Abraham Maslow discussed the human need for self-actualization in great depth. His is a theory of psychology based on a paper written in 1943 called A Theory of Motivation. Briefly, people broke down our needs into basic or what he called “deficiency needs” which must be met before we develop the will to fulfill needs at a secondary or higher level. Once our deficiency needs are met, we strive for constant betterment. Maslow described physiological needs, which are the literal necessities for our survival such as air, water, food, clothing and shelter. Next come our safety needs, which include a predictable, orderly world in which perceived unfairness and inconsistency are in control. Most of the world is still struggling to meet needs at the most basic level. If you are living on two dollars a day and don’t have any shelter, you aren’t worried about having a savings account, job security, or an insurance policy.
Our next set of needs is based on love and belonging. This includes friendship, intimacy, and family. All our social connections provide fulfillment (or a lack thereof) of our need to belong and feel loved. Loneliness, and depression are often the result of not having this level of need met.
Following love and belonging is the need to be respected and have self-respect. Maslow calls this the need for Esteem. Finally, Maslow describes Self-actualization. This is the desire to become more and more what one is, to become everything one is capable of becoming.
Later, Claire Graves expanded on Maslow’s hierarchy of needs by describing Spiral Dynamics. The underlying idea of Spiral Dynamics is that human nature is not fixed: humans are able, when forced by circumstances, to adapt to their environment by constructing new, more complex, conceptual models of the world that allow them to handle the new problems. An important property of these models is that each new one includes and extends all previous models. These conceptual models are organized around vMemes: systems of core values or collective intelligences, applicable to both individuals and entire cultures. The term vMeme is used in spiral dynamics for a core value system, acting as an organizing principle.
In the modern world, structured as it is, there is ample opportunity for a human being to be denied one or more of her basic needs. This leads to a grasping for an artificial substance to fill the perceived gap. A need is temporarily perceived as filled while using a drug, but often the absence of whatever true missing aspect of life is exaggerated when the drug wears off. Yoga practice is one of the few systems that address a need without the accompanying side effects.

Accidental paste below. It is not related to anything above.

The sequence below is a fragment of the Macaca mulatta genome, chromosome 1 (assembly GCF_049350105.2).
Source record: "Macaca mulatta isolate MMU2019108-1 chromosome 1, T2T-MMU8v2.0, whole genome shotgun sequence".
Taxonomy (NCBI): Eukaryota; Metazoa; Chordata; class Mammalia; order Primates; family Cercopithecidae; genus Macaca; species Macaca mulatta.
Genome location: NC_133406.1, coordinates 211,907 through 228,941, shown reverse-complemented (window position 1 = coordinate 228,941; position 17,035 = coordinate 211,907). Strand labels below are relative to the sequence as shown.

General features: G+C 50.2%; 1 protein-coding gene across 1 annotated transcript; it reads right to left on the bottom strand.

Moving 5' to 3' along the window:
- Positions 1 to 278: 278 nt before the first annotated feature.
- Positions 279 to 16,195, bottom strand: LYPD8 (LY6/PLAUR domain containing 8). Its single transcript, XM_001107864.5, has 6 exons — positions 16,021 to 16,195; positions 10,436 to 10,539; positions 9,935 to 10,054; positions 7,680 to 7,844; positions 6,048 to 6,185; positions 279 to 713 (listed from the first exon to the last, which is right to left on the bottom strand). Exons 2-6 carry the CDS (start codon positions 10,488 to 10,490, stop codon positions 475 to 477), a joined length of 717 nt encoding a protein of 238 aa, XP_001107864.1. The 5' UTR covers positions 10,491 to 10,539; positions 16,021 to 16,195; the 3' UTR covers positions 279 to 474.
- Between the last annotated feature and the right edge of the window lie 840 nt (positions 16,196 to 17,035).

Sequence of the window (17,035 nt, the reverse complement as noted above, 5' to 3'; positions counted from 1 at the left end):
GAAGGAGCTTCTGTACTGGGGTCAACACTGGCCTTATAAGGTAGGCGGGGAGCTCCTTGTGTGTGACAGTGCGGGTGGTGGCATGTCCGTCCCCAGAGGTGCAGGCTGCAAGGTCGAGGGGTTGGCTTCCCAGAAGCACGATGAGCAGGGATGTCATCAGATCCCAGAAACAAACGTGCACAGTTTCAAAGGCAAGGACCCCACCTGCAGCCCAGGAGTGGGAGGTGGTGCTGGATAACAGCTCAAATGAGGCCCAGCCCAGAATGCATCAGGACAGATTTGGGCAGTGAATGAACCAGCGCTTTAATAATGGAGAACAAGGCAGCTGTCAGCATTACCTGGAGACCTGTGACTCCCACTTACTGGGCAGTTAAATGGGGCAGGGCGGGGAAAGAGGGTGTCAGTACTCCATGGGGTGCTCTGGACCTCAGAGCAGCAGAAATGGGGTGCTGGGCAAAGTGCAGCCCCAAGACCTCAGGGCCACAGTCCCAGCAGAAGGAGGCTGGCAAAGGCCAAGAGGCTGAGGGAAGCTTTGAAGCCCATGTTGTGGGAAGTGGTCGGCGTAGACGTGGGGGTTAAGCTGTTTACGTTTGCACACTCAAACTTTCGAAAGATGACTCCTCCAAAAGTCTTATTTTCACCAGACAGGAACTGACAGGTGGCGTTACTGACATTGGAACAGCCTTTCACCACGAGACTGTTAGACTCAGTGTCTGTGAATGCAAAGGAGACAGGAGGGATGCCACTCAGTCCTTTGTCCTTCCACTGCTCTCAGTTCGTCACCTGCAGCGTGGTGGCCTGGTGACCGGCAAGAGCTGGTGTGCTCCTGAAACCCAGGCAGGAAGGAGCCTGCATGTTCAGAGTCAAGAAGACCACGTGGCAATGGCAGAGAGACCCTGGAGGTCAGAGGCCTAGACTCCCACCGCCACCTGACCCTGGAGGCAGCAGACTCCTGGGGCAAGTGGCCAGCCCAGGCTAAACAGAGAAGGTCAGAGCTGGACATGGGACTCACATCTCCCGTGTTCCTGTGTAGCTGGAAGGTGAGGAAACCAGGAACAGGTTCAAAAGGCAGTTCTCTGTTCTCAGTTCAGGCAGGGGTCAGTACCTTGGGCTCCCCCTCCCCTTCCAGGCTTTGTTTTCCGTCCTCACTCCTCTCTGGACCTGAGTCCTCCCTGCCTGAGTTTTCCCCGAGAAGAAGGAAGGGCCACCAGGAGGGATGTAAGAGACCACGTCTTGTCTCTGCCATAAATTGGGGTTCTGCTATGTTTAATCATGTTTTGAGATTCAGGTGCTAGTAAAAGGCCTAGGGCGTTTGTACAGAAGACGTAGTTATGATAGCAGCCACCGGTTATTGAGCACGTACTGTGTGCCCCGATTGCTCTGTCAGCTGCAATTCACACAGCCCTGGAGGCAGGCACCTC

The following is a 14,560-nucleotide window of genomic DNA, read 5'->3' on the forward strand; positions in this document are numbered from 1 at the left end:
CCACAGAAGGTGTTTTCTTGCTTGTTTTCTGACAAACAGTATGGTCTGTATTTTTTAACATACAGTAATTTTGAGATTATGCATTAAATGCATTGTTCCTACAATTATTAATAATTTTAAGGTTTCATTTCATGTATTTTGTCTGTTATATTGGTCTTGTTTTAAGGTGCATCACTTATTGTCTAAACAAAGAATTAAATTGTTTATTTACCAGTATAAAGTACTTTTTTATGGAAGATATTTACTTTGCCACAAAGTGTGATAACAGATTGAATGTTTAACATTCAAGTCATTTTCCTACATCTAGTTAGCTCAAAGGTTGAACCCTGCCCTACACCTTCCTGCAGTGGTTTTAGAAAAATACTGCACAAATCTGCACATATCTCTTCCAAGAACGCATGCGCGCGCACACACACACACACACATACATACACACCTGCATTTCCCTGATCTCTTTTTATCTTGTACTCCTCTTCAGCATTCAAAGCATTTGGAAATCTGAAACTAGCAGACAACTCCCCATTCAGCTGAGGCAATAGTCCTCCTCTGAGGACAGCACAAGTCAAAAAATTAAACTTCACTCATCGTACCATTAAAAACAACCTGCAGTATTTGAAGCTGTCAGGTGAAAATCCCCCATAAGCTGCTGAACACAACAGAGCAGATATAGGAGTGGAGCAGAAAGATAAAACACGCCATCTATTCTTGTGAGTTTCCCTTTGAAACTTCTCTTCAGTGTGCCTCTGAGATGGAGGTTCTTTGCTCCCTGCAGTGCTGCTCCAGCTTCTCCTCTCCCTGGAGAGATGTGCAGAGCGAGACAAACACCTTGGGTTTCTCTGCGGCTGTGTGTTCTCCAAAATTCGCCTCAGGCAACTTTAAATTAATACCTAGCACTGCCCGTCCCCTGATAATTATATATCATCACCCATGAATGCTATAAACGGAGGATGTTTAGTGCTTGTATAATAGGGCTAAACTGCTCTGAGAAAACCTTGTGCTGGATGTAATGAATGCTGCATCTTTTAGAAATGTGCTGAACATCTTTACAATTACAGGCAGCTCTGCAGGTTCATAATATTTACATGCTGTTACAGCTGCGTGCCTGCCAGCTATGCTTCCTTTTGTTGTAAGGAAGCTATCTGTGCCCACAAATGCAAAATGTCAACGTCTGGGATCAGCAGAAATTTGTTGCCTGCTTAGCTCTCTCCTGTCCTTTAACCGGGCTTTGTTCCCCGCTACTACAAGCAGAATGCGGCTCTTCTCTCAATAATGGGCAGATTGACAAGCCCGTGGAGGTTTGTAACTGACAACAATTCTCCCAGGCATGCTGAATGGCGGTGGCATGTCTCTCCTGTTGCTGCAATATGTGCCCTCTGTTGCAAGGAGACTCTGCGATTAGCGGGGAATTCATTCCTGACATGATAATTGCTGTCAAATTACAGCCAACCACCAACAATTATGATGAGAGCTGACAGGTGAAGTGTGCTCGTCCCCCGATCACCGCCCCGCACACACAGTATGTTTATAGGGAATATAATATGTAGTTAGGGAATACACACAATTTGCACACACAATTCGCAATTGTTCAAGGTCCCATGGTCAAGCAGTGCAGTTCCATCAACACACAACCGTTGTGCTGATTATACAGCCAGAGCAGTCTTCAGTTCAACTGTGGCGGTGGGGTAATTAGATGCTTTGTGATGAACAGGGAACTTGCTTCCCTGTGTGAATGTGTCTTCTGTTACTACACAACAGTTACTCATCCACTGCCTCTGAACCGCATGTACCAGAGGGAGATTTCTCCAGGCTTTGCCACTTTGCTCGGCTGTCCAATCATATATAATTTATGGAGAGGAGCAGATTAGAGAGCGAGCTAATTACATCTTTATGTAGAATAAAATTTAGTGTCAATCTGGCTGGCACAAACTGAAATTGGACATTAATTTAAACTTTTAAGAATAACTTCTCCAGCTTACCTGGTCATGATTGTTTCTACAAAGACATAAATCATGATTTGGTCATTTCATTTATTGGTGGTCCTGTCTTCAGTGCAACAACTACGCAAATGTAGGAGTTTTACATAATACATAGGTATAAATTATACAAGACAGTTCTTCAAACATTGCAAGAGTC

To be more specific, sustaining poses such as sarvangasana (shoulder stand) stimulates the release of hormones in the thyroid and parathyroid. A natural squeezing of the glands occurs as the blood pressure builds and the glands produce more of their hormone. This results in increased cell metabolism.
The physical body depends on these chemical reactions, such as creating energy from the consumption of glucose, in order to operate. When the posture is done there are increased levels of hormones such as thyroxine and calcitonin, to name a few, released in the blood stream. Therefore, we are providing the body with the needed chemical nutrients essential to sustaining a working internal environment. These hormones are normally released due to the managing eye of the hypothalamus or the ingestion of food. With the posture, you have a hand in this otherwise subconscious process. Just this one asana (posture) leads to increased feelings of well-being and homeostasis in the body. Every posture in yoga has a correlative effect on the endocrine glands and their proper functioning.
This does not eliminate the necessity for what Maslow calls “deficiency needs.” We still need food and water and air and shelter. What yoga does provide; however, is a way to feel the higher states of need-fulfillment without resorting to illicit substance. It may be assumed that every human being has a tendency to actualize himself – to become his potentialities. This need is so strong, in fact, that even when we are missing some of the lower rungs on Maslow’s ladder of need fulfillment, we try to fulfill our desire, fumbling horribly along the way. The use of alcohol, drugs, sex, etc. that do not lead to the originally sought-after goal of self-actualization, are just fruitless attempts at bandaging the wound of the human psyche.
To attempt to self-actualize with poor choices and substances that do not really address our true needs is also human. It is a groping in the dark for something to stop the pain, but yoga provides an actual remedy. It is not an hyperbolic statement. Yoga is a means to actualize the Self. Adepts and sages called this Enlightenment. Modern psychology calls it something else, but it is the Universal need to feel connected to all others, to feel a sense of Oneness and Individuality simultaneously. It is our need to be “high.”
Christina Sarich http://www.yogaforthenewworld.blogspot.com